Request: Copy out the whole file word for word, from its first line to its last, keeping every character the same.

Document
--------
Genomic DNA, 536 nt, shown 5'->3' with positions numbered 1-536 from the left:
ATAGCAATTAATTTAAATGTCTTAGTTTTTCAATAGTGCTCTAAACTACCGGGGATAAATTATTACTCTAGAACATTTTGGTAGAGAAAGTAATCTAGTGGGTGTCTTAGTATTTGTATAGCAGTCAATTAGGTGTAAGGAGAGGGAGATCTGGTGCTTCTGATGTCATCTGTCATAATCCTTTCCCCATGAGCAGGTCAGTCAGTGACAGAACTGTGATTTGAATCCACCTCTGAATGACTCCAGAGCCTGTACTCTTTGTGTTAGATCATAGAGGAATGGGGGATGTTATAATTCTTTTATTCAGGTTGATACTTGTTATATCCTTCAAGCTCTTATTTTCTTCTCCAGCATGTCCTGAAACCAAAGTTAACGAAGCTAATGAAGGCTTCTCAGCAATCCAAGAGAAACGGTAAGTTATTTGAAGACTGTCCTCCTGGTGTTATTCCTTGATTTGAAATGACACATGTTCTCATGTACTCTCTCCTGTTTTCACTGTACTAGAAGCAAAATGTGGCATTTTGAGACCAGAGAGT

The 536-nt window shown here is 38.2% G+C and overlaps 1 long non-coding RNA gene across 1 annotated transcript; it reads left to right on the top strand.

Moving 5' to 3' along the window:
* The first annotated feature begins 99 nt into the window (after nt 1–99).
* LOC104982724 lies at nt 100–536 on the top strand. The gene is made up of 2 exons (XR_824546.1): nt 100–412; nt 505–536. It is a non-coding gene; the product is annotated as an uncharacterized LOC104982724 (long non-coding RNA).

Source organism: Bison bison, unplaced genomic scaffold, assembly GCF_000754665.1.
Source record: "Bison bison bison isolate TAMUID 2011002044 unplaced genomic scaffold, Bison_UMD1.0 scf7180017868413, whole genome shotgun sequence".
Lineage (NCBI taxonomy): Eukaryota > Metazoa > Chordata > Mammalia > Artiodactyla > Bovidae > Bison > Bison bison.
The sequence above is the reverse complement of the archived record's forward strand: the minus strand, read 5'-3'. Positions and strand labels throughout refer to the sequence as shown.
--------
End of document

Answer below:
Genomic DNA, 536 nt, shown 5'->3' with positions numbered 1-536 from the left:
ATAGCAATTAATTTAAATGTCTTAGTTTTTCAATAGTGCTCTAAACTACCGGGGATAAATTATTACTCTAGAACATTTTGGTAGAGAAAGTAATCTAGTGGGTGTCTTAGTATTTGTATAGCAGTCAATTAGGTGTAAGGAGAGGGAGATCTGGTGCTTCTGATGTCATCTGTCATAATCCTTTCCCCATGAGCAGGTCAGTCAGTGACAGAACTGTGATTTGAATCCACCTCTGAATGACTCCAGAGCCTGTACTCTTTGTGTTAGATCATAGAGGAATGGGGGATGTTATAATTCTTTTATTCAGGTTGATACTTGTTATATCCTTCAAGCTCTTATTTTCTTCTCCAGCATGTCCTGAAACCAAAGTTAACGAAGCTAATGAAGGCTTCTCAGCAATCCAAGAGAAACGGTAAGTTATTTGAAGACTGTCCTCCTGGTGTTATTCCTTGATTTGAAATGACACATGTTCTCATGTACTCTCTCCTGTTTTCACTGTACTAGAAGCAAAATGTGGCATTTTGAGACCAGAGAGT

The 536-nt window shown here is 38.2% G+C and overlaps 1 long non-coding RNA gene across 1 annotated transcript; it reads left to right on the top strand.

Moving 5' to 3' along the window:
* The first annotated feature begins 99 nt into the window (after nt 1–99).
* LOC104982724 lies at nt 100–536 on the top strand. The gene is made up of 2 exons (XR_824546.1): nt 100–412; nt 505–536. It is a non-coding gene; the product is annotated as an uncharacterized LOC104982724 (long non-coding RNA).

Source organism: Bison bison, unplaced genomic scaffold, assembly GCF_000754665.1.
Source record: "Bison bison bison isolate TAMUID 2011002044 unplaced genomic scaffold, Bison_UMD1.0 scf7180017868413, whole genome shotgun sequence".
Lineage (NCBI taxonomy): Eukaryota > Metazoa > Chordata > Mammalia > Artiodactyla > Bovidae > Bison > Bison bison.
The sequence above is the reverse complement of the archived record's forward strand: the minus strand, read 5'-3'. Positions and strand labels throughout refer to the sequence as shown.